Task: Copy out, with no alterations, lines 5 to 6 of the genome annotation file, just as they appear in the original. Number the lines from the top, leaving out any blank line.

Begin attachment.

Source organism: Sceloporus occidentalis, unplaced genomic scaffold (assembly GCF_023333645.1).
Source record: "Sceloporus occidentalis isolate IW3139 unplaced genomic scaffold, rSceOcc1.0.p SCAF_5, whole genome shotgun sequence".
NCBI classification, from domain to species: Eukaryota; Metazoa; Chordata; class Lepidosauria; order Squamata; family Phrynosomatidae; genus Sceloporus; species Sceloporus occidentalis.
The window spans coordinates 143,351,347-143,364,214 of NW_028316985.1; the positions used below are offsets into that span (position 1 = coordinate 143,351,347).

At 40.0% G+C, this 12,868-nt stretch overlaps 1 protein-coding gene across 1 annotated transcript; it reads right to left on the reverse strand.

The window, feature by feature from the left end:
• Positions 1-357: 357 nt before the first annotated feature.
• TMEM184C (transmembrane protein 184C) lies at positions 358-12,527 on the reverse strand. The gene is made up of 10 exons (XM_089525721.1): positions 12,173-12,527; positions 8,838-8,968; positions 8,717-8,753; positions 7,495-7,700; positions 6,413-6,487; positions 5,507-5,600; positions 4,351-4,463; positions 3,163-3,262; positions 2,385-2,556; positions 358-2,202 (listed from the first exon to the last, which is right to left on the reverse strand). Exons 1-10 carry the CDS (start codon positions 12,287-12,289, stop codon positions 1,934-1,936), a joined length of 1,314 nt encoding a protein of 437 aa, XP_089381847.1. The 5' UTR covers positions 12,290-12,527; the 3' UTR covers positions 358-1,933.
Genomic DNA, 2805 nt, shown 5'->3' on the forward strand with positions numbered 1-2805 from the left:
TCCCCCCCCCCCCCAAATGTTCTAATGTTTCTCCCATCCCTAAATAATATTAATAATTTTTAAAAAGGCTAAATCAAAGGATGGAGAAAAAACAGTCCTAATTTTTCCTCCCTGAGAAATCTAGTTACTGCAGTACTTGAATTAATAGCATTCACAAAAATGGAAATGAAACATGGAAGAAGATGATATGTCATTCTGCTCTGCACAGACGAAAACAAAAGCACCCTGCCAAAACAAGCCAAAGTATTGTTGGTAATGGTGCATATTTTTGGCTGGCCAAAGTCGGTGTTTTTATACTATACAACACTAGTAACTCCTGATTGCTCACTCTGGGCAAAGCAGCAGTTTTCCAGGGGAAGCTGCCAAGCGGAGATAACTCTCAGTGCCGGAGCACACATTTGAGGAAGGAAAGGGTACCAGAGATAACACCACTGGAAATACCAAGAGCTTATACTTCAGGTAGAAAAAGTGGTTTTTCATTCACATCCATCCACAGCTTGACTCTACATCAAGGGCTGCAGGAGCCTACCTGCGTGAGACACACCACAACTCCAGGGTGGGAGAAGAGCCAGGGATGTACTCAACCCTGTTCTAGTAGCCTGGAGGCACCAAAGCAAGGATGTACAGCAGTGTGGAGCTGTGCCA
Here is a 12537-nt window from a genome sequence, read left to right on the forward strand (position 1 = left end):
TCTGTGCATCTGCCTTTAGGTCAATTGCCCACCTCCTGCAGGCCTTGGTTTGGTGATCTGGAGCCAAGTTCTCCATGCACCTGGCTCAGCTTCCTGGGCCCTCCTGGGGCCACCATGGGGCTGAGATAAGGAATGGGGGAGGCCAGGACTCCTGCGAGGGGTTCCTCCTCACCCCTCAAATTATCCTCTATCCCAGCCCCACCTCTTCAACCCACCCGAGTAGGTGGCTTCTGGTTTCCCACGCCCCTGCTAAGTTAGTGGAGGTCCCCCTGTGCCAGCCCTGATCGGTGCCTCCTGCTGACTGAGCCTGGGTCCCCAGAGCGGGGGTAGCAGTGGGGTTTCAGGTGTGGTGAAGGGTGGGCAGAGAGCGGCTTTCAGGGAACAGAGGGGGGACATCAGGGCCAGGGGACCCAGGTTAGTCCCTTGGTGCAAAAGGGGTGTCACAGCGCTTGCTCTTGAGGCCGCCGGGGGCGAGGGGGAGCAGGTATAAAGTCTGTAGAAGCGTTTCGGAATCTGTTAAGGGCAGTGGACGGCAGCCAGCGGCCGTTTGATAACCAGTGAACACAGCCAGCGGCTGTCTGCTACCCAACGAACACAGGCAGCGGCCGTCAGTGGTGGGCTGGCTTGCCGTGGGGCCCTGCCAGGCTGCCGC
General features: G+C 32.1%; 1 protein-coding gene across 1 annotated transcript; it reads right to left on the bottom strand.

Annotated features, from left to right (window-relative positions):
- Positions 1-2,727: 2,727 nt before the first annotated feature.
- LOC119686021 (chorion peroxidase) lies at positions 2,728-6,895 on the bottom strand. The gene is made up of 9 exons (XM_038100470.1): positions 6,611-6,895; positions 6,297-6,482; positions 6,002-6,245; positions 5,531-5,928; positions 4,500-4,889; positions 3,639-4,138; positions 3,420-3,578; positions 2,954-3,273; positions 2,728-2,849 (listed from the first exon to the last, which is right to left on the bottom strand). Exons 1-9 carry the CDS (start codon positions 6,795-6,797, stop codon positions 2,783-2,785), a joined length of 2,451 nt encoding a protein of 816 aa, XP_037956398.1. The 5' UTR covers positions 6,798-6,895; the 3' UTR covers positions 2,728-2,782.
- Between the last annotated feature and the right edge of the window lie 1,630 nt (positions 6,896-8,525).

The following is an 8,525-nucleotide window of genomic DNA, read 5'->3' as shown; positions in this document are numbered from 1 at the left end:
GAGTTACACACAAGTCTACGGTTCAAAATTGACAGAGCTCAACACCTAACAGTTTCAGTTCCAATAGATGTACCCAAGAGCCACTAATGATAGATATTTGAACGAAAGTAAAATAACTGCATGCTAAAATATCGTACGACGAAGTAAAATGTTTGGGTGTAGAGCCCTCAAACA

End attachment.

At 40.0% G+C, this 12,868-nt stretch overlaps 1 protein-coding gene across 1 annotated transcript; it reads right to left on the reverse strand.

The window, feature by feature from the left end: